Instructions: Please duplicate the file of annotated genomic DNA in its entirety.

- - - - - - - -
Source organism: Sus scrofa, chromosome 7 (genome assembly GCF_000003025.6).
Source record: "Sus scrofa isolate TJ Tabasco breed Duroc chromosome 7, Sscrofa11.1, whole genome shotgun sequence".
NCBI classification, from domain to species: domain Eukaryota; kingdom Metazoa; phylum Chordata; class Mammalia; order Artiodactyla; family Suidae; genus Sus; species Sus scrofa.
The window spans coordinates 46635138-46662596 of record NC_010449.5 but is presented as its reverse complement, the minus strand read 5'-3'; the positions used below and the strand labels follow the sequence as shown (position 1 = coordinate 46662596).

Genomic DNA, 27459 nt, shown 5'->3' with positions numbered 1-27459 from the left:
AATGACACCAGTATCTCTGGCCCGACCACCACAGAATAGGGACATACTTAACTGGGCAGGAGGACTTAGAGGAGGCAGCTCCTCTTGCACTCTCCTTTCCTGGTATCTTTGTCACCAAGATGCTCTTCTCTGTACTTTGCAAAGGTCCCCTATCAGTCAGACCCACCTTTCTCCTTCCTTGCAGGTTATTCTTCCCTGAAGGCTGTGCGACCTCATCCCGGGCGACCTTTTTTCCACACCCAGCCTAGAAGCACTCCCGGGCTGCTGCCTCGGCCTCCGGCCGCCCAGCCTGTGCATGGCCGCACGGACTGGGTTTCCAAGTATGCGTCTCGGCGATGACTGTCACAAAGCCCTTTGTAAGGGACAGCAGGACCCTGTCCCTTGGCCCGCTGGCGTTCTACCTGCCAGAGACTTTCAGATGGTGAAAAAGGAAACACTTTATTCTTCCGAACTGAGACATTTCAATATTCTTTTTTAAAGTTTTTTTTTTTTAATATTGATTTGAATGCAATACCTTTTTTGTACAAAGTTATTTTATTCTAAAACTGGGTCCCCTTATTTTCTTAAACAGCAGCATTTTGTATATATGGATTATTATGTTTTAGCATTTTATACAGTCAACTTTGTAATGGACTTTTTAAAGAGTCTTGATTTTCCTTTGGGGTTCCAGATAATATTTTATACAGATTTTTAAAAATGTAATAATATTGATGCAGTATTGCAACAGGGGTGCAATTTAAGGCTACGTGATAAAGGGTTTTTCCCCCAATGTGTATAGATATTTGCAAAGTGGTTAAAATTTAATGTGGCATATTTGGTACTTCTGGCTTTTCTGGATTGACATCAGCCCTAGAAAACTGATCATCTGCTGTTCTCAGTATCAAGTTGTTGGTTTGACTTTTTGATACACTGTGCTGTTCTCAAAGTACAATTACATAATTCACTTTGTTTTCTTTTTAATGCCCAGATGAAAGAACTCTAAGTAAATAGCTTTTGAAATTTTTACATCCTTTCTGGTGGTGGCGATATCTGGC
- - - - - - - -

Source organism: Sus scrofa, chromosome 7 (genome assembly GCF_000003025.6).
Source record: "Sus scrofa isolate TJ Tabasco breed Duroc chromosome 7, Sscrofa11.1, whole genome shotgun sequence".
NCBI classification, from domain to species: domain Eukaryota; kingdom Metazoa; phylum Chordata; class Mammalia; order Artiodactyla; family Suidae; genus Sus; species Sus scrofa.
The window spans coordinates 46635138-46662596 of record NC_010449.5 but is presented as its reverse complement, the minus strand read 5'-3'; the positions used below and the strand labels follow the sequence as shown (position 1 = coordinate 46662596).

Genomic DNA, 27459 nt, shown 5'->3' with positions numbered 1-27459 from the left:
AATGACACCAGTATCTCTGGCCCGACCACCACAGAATAGGGACATACTTAACTGGGCAGGAGGACTTAGAGGAGGCAGCTCCTCTTGCACTCTCCTTTCCTGGTATCTTTGTCACCAAGATGCTCTTCTCTGTACTTTGCAAAGGTCCCCTATCAGTCAGACCCACCTTTCTCCTTCCTTGCAGGTTATTCTTCCCTGAAGGCTGTGCGACCTCATCCCGGGCGACCTTTTTTCCACACCCAGCCTAGAAGCACTCCCGGGCTGCTGCCTCGGCCTCCGGCCGCCCAGCCTGTGCATGGCCGCACGGACTGGGTTTCCAAGTATGCGTCTCGGCGATGACTGTCACAAAGCCCTTTGTAAGGGACAGCAGGACCCTGTCCCTTGGCCCGCTGGCGTTCTACCTGCCAGAGACTTTCAGATGGTGAAAAAGGAAACACTTTATTCTTCCGAACTGAGACATTTCAATATTCTTTTTTAAAGTTTTTTTTTTTTAATATTGATTTGAATGCAATACCTTTTTTGTACAAAGTTATTTTATTCTAAAACTGGGTCCCCTTATTTTCTTAAACAGCAGCATTTTGTATATATGGATTATTATGTTTTAGCATTTTATACAGTCAACTTTGTAATGGACTTTTTAAAGAGTCTTGATTTTCCTTTGGGGTTCCAGATAATATTTTATACAGATTTTTAAAAATGTAATAATATTGATGCAGTATTGCAACAGGGGTGCAATTTAAGGCTACGTGATAAAGGGTTTTTCCCCCAATGTGTATAGATATTTGCAAAGTGGTTAAAATTTAATGTGGCATATTTGGTACTTCTGGCTTTTCTGGATTGACATCAGCCCTAGAAAACTGATCATCTGCTGTTCTCAGTATCAAGTTGTTGGTTTGACTTTTTGATACACTGTGCTGTTCTCAAAGTACAATTACATAATTCACTTTGTTTTCTTTTTAATGCCCAGATGAAAGAACTCTAAGTAAATAGCTTTTGAAATTTTTACATCCTTTCTGGTGGTGGCGATATCTGGC